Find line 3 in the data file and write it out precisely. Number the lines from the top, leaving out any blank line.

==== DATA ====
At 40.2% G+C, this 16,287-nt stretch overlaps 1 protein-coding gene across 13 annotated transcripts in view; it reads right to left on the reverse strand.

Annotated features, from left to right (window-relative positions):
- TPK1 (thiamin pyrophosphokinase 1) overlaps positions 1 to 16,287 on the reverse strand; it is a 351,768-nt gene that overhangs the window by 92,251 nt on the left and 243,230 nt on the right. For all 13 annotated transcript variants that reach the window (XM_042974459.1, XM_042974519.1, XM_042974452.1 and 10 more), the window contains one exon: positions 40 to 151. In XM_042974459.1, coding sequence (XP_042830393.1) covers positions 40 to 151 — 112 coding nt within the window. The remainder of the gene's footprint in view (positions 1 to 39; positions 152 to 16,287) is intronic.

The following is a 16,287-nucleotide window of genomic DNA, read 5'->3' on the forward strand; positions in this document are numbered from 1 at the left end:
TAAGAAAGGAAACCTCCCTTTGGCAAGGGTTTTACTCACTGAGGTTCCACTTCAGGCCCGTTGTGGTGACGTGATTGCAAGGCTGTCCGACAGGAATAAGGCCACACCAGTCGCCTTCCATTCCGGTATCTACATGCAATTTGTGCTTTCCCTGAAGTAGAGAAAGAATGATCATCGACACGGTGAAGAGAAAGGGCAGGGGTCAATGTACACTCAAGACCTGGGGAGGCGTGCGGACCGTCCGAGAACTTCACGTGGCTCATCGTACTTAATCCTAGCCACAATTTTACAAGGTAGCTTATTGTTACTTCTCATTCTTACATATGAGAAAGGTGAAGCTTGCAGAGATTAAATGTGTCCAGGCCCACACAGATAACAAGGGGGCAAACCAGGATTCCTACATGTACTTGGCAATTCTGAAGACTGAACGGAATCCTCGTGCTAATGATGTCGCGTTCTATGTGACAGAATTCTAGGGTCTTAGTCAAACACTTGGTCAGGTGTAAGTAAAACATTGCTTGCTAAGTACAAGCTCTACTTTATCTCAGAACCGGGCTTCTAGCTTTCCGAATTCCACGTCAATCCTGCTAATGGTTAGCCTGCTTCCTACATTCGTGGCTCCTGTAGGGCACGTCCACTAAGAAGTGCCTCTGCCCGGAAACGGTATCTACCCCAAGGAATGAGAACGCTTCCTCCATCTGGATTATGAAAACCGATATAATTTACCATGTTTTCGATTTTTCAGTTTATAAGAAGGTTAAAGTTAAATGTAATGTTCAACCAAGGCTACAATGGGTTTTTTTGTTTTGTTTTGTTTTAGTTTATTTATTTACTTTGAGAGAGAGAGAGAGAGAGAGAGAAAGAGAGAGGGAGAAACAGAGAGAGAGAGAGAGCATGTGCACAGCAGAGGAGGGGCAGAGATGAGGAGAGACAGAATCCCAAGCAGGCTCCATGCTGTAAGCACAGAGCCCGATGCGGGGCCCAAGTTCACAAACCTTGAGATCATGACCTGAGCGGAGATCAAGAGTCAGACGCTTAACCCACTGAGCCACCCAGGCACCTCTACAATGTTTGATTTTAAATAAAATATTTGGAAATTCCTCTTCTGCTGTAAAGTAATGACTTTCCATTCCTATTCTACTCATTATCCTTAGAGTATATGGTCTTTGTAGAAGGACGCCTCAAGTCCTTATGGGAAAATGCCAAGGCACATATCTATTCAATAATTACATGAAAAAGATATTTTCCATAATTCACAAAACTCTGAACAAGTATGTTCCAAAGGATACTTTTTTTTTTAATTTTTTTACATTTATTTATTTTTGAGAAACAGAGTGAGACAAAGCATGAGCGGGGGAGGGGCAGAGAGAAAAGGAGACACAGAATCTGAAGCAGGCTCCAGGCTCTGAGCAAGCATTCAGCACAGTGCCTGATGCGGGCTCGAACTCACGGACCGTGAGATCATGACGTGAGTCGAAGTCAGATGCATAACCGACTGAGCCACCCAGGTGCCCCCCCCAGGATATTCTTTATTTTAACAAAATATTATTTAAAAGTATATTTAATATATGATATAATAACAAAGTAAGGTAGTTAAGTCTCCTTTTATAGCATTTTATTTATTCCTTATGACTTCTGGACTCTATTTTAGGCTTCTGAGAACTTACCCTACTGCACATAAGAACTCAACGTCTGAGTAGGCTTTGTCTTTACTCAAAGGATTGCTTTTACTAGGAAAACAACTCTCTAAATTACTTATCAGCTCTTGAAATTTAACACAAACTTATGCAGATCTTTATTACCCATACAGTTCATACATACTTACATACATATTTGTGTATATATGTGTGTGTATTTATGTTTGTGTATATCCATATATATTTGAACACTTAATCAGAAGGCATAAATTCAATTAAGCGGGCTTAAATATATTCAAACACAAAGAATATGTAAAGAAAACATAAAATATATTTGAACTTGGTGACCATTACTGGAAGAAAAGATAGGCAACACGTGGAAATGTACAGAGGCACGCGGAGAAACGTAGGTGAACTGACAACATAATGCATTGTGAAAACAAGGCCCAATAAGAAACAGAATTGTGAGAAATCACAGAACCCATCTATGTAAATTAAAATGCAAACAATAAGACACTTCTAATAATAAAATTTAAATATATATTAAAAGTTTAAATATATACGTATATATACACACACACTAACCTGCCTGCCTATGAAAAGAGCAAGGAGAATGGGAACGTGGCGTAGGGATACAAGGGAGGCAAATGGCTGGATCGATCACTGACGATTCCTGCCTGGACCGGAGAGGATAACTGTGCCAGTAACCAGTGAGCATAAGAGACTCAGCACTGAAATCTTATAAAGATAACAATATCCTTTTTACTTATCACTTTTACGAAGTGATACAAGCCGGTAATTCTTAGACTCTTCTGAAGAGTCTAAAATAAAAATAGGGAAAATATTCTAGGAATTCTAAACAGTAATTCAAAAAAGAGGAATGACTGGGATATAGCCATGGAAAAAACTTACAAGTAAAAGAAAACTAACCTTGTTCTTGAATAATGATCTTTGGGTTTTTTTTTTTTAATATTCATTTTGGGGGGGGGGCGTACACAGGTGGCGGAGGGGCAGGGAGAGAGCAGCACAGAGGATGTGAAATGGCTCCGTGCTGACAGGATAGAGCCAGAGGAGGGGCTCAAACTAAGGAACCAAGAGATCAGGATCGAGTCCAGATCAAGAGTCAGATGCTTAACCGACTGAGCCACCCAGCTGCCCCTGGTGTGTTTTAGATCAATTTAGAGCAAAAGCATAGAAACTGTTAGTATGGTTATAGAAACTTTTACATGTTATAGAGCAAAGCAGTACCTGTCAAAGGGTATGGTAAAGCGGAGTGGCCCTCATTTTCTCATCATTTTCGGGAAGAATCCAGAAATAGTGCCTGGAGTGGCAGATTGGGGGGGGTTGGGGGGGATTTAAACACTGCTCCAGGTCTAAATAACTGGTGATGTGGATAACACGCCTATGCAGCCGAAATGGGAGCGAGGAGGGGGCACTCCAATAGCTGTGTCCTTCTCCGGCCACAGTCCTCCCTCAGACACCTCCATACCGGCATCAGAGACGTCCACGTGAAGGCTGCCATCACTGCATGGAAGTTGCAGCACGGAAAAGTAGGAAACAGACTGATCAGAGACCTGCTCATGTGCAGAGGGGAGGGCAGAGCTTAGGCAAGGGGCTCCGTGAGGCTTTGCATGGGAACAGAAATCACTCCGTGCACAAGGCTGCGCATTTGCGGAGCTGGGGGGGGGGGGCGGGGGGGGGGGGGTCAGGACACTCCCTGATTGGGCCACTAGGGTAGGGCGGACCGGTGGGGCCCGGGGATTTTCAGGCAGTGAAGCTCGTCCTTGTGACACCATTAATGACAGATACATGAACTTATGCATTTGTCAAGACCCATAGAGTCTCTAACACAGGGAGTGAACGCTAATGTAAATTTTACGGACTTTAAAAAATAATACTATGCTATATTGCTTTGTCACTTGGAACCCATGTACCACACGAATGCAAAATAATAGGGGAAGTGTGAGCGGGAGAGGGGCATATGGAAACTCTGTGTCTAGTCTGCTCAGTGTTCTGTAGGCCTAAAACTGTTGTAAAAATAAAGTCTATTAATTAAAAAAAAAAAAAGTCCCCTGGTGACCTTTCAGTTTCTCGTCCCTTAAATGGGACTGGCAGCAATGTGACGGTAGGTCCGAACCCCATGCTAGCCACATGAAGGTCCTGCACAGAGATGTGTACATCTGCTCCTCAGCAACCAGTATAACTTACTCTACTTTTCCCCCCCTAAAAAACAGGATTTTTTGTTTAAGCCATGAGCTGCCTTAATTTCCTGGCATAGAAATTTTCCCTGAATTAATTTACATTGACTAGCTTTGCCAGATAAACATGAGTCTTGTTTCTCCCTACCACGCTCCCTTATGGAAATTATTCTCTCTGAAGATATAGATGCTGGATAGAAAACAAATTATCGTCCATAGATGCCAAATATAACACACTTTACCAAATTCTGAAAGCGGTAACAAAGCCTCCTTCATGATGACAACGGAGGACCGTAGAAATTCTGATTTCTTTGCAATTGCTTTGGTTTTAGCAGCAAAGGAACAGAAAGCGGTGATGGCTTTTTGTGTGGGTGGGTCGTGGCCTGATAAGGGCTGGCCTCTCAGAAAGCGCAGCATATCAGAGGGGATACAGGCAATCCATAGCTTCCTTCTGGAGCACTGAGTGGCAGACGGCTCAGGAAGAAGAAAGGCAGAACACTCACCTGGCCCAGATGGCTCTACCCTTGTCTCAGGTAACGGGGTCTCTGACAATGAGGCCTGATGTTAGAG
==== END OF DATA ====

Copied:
- TPK1 (thiamin pyrophosphokinase 1) overlaps positions 1 to 16,287 on the reverse strand; it is a 351,768-nt gene that overhangs the window by 92,251 nt on the left and 243,230 nt on the right. For all 13 annotated transcript variants that reach the window (XM_042974459.1, XM_042974519.1, XM_042974452.1 and 10 more), the window contains one exon: positions 40 to 151. In XM_042974459.1, coding sequence (XP_042830393.1) covers positions 40 to 151 — 112 coding nt within the window. The remainder of the gene's footprint in view (positions 1 to 39; positions 152 to 16,287) is intronic.